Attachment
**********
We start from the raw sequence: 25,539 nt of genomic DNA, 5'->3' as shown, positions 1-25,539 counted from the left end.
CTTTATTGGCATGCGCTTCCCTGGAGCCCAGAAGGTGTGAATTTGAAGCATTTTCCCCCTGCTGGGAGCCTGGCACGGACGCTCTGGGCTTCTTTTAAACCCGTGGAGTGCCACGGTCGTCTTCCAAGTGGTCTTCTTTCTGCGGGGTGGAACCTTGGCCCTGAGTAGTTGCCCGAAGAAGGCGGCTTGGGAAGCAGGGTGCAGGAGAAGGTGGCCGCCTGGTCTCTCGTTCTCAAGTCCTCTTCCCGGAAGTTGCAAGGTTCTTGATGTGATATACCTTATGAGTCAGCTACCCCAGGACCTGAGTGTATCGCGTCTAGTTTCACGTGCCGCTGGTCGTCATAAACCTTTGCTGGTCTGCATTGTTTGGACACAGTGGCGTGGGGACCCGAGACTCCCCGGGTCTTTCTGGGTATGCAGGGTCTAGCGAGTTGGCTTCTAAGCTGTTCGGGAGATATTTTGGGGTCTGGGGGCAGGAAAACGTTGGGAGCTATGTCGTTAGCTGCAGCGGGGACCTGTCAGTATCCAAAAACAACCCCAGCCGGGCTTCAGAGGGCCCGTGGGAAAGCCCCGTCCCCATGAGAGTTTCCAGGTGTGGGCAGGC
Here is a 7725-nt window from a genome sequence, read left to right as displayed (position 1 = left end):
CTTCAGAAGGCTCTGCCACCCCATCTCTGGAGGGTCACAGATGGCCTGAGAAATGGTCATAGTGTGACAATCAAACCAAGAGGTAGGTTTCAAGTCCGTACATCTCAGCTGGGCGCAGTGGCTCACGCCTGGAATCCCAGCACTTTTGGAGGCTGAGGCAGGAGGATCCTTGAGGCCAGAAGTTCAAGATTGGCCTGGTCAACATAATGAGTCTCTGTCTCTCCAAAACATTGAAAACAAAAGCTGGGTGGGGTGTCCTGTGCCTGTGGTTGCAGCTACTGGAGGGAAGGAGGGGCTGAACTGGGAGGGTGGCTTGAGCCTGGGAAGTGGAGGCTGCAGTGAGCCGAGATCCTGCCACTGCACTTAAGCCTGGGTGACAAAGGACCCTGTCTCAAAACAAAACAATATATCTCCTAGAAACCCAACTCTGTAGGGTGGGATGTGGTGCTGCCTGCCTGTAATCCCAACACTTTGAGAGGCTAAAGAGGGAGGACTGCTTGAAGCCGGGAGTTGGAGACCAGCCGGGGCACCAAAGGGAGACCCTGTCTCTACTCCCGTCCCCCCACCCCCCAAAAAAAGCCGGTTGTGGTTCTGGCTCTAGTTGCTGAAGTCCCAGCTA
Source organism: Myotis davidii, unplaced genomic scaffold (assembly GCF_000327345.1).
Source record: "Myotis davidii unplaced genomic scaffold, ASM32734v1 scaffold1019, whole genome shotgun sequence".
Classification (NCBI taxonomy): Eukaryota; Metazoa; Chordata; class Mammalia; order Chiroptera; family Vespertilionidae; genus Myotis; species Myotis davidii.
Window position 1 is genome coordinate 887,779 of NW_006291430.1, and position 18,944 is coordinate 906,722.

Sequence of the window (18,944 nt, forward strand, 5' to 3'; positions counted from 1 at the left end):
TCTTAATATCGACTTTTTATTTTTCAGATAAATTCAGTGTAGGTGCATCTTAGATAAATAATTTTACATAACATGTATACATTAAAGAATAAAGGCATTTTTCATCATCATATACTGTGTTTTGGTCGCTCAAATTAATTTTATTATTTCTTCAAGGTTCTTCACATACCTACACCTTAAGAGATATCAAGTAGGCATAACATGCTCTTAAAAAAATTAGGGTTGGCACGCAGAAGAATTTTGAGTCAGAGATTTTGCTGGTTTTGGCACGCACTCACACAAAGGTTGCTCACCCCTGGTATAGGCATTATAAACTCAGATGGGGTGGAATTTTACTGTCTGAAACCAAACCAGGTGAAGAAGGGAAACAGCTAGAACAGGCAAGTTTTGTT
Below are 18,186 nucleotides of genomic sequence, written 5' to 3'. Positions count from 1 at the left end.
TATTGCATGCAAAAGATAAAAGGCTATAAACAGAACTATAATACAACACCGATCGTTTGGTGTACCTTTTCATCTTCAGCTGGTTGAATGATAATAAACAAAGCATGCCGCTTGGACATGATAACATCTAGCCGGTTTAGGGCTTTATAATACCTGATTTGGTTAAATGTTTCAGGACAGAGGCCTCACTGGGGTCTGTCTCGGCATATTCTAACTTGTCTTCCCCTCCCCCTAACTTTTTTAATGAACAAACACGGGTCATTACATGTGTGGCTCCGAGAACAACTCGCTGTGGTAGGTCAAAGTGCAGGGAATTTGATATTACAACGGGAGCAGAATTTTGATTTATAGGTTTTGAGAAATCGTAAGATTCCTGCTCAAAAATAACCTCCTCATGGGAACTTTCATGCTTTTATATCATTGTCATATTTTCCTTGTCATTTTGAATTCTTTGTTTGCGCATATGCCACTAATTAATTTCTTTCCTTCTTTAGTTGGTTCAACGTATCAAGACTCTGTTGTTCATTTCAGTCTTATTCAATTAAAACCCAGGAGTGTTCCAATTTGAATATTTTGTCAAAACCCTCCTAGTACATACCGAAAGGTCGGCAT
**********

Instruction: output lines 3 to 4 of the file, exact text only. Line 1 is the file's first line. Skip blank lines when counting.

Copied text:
Here is a 7725-nt window from a genome sequence, read left to right as displayed (position 1 = left end):
CTTCAGAAGGCTCTGCCACCCCATCTCTGGAGGGTCACAGATGGCCTGAGAAATGGTCATAGTGTGACAATCAAACCAAGAGGTAGGTTTCAAGTCCGTACATCTCAGCTGGGCGCAGTGGCTCACGCCTGGAATCCCAGCACTTTTGGAGGCTGAGGCAGGAGGATCCTTGAGGCCAGAAGTTCAAGATTGGCCTGGTCAACATAATGAGTCTCTGTCTCTCCAAAACATTGAAAACAAAAGCTGGGTGGGGTGTCCTGTGCCTGTGGTTGCAGCTACTGGAGGGAAGGAGGGGCTGAACTGGGAGGGTGGCTTGAGCCTGGGAAGTGGAGGCTGCAGTGAGCCGAGATCCTGCCACTGCACTTAAGCCTGGGTGACAAAGGACCCTGTCTCAAAACAAAACAATATATCTCCTAGAAACCCAACTCTGTAGGGTGGGATGTGGTGCTGCCTGCCTGTAATCCCAACACTTTGAGAGGCTAAAGAGGGAGGACTGCTTGAAGCCGGGAGTTGGAGACCAGCCGGGGCACCAAAGGGAGACCCTGTCTCTACTCCCGTCCCCCCACCCCCCAAAAAAAGCCGGTTGTGGTTCTGGCTCTAGTTGCTGAAGTCCCAGCTA